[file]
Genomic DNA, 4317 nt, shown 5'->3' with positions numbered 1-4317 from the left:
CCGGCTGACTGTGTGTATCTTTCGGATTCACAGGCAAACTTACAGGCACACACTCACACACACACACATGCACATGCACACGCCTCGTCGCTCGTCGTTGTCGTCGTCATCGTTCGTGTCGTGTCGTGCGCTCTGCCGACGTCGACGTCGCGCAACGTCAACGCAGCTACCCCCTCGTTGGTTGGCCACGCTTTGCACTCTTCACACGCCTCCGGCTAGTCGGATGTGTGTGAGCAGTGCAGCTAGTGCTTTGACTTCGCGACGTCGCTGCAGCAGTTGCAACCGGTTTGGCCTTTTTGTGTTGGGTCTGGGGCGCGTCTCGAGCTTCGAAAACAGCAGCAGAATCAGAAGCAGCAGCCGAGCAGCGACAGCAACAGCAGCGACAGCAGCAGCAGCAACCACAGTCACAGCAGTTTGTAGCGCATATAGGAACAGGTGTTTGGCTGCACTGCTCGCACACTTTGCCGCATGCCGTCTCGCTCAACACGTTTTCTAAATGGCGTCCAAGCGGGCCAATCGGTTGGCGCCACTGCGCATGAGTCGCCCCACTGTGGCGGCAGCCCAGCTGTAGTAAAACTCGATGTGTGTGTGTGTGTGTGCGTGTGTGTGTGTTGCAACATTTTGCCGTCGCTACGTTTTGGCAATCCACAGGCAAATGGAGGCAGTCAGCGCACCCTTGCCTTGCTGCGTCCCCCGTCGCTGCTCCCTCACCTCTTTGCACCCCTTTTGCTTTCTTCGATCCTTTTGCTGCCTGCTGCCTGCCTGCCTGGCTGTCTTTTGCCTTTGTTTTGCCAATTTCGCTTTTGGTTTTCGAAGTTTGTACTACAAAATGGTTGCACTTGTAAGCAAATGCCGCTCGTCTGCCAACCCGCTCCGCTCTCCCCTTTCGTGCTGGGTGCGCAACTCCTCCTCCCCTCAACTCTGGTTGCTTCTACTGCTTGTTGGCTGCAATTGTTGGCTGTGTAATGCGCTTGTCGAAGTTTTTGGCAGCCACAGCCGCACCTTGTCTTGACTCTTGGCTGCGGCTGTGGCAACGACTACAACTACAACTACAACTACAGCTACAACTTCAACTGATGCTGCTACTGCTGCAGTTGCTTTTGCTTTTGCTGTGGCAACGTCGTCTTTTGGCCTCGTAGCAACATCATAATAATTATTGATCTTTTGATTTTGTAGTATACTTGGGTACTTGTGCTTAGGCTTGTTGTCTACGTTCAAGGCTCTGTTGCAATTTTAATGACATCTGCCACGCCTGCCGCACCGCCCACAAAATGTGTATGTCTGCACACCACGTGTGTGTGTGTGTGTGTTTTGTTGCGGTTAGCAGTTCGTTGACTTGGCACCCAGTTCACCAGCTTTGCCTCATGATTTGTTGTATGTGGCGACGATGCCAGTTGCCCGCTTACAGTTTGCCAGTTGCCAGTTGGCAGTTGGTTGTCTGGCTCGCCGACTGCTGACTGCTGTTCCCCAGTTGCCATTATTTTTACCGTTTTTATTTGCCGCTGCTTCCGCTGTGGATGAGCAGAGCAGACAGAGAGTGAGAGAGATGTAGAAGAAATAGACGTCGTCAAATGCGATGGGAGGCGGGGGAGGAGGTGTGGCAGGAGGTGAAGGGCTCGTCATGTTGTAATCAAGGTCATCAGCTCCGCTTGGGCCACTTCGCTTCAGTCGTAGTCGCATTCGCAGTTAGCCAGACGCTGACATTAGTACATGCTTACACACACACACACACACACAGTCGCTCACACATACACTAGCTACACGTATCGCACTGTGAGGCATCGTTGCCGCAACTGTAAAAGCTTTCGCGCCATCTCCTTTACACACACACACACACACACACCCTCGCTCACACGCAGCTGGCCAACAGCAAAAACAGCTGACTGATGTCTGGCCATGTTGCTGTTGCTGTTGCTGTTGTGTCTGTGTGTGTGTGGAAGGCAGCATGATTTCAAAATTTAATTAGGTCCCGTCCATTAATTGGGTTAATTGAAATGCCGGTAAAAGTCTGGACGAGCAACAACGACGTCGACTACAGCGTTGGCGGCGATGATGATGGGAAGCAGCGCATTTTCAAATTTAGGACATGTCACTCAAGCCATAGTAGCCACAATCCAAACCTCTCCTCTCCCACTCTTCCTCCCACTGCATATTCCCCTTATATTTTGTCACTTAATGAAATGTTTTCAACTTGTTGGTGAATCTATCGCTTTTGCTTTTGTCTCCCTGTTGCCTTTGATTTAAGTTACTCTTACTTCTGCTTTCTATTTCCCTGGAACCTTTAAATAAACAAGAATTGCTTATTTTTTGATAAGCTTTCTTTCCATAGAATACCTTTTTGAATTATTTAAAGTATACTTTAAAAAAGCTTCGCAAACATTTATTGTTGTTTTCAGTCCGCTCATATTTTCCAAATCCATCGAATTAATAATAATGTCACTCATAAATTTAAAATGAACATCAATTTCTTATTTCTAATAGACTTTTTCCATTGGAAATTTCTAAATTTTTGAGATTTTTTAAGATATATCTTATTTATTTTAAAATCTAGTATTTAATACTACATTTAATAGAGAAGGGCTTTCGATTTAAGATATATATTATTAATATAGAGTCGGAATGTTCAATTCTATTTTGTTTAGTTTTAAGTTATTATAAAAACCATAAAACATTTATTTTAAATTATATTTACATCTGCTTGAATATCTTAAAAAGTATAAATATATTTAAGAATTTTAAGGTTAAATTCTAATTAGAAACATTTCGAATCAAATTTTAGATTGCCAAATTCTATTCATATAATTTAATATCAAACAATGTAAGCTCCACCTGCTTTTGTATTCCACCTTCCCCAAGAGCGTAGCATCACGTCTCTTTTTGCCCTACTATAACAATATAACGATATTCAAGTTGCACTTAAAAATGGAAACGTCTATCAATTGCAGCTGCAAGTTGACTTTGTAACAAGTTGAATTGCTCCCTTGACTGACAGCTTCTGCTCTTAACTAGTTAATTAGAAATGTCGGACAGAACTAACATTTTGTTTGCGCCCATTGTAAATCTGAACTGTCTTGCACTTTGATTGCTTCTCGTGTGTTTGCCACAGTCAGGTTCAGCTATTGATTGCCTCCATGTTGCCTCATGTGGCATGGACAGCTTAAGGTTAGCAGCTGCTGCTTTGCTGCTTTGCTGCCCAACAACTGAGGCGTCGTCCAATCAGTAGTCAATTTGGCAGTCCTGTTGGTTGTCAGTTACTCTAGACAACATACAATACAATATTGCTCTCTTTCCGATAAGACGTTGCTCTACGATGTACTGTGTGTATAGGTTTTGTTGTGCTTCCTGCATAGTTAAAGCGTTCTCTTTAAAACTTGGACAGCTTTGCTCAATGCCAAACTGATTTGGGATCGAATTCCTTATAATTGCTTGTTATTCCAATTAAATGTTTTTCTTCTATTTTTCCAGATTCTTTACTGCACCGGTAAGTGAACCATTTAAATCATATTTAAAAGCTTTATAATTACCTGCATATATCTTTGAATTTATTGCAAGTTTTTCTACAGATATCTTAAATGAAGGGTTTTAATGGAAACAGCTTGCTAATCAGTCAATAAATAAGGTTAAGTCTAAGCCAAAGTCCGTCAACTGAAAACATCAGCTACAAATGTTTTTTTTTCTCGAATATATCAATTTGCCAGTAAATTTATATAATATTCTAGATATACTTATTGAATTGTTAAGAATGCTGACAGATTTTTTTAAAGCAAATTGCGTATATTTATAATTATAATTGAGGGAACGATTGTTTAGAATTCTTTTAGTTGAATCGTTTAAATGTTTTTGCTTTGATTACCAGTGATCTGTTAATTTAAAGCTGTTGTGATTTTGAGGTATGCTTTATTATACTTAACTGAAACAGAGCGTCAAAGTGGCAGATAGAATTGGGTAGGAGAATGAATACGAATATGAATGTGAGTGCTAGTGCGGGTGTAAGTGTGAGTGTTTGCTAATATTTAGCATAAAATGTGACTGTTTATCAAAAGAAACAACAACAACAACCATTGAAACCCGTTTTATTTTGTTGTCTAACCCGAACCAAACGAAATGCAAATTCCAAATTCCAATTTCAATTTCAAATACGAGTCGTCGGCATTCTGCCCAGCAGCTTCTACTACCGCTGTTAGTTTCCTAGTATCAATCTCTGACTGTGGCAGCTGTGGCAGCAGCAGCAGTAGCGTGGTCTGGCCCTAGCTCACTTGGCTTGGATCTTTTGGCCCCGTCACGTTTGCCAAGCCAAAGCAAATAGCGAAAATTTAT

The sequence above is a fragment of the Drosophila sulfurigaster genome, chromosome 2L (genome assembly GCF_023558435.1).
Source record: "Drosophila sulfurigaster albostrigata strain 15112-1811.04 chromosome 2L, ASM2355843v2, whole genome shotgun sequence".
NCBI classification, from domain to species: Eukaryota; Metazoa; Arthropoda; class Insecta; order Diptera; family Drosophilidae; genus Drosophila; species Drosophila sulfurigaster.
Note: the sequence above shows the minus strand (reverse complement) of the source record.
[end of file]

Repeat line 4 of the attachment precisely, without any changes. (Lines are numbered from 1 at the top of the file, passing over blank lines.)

Source record: "Drosophila sulfurigaster albostrigata strain 15112-1811.04 chromosome 2L, ASM2355843v2, whole genome shotgun sequence".